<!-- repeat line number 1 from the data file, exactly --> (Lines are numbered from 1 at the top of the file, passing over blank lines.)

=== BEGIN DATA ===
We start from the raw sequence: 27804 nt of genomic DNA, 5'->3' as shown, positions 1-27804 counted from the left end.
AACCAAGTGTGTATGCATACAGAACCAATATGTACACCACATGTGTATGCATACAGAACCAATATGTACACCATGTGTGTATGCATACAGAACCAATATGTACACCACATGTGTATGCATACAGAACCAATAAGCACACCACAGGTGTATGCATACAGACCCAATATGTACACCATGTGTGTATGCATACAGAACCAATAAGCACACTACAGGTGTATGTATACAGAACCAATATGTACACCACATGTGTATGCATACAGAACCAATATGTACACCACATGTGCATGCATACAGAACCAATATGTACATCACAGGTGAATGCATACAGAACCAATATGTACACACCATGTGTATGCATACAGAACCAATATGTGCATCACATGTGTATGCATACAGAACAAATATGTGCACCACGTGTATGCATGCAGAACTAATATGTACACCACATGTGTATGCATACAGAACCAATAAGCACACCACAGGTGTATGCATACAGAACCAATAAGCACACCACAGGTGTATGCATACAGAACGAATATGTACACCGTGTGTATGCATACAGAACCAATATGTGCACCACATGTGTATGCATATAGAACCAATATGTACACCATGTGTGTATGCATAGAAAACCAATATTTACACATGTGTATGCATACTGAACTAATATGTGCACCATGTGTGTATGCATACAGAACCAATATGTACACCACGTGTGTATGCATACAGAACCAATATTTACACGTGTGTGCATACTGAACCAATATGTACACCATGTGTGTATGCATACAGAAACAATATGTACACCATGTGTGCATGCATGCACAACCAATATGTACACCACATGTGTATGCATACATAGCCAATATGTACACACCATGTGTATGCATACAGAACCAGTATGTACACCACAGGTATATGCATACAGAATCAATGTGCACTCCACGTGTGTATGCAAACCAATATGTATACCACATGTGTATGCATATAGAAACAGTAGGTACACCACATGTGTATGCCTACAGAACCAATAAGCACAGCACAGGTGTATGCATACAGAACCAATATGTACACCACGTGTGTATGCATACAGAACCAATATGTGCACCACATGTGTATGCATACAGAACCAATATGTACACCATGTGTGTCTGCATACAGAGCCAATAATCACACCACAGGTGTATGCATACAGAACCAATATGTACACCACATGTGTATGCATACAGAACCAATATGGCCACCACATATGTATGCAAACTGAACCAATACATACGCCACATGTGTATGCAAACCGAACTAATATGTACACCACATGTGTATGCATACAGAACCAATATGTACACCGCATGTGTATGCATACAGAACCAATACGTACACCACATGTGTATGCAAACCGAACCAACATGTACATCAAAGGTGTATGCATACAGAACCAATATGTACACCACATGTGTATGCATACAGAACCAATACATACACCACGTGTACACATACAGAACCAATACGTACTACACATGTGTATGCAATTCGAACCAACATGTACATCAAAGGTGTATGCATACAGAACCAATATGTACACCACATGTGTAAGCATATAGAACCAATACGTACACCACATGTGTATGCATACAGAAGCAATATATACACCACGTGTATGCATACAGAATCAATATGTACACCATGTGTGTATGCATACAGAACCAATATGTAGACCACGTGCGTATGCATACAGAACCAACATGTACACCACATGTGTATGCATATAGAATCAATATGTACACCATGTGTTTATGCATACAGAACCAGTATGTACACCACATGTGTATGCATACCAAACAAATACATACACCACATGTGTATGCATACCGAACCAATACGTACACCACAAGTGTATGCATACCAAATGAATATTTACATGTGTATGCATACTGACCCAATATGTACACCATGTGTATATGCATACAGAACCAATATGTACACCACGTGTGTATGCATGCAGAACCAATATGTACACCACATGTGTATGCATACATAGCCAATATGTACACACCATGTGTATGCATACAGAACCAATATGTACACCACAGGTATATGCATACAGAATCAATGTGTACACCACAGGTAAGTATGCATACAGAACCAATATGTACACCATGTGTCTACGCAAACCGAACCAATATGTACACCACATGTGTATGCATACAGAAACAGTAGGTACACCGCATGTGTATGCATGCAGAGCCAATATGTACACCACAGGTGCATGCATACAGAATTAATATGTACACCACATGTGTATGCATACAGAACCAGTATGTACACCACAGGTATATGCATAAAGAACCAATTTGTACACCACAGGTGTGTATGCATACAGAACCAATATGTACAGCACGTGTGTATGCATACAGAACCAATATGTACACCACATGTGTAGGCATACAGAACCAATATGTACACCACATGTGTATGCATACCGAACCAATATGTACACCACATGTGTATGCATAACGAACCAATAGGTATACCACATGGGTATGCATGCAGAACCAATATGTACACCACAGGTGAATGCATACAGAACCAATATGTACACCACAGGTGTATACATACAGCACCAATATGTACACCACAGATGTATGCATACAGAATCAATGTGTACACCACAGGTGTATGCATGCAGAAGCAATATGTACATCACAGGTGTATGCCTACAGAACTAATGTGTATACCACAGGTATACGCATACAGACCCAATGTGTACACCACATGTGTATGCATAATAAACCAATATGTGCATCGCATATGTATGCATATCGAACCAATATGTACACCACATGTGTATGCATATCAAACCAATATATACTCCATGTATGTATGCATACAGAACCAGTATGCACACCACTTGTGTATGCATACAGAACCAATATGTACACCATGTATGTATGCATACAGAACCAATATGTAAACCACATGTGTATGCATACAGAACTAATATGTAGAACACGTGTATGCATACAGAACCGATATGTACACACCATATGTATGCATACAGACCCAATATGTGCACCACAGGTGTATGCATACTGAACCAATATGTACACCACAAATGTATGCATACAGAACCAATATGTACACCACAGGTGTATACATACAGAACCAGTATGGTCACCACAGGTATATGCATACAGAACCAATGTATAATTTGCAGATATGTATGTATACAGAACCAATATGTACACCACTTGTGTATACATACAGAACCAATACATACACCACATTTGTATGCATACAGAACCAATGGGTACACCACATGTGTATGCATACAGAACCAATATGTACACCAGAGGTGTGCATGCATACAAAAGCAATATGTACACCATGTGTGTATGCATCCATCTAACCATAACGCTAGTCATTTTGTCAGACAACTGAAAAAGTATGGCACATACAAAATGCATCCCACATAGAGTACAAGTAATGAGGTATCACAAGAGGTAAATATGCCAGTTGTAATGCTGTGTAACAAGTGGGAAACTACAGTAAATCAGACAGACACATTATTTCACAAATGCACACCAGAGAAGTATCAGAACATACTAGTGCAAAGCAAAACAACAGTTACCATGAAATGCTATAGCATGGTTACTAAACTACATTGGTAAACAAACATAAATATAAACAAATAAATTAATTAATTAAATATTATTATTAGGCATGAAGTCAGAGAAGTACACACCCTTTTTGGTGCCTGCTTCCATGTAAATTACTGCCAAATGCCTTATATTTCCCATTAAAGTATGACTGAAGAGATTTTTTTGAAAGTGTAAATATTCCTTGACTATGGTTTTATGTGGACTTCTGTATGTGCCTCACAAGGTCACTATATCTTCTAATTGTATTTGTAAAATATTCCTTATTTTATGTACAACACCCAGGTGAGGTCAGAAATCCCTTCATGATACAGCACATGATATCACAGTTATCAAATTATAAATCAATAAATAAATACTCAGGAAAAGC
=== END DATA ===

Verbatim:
We start from the raw sequence: 27804 nt of genomic DNA, 5'->3' as shown, positions 1-27804 counted from the left end.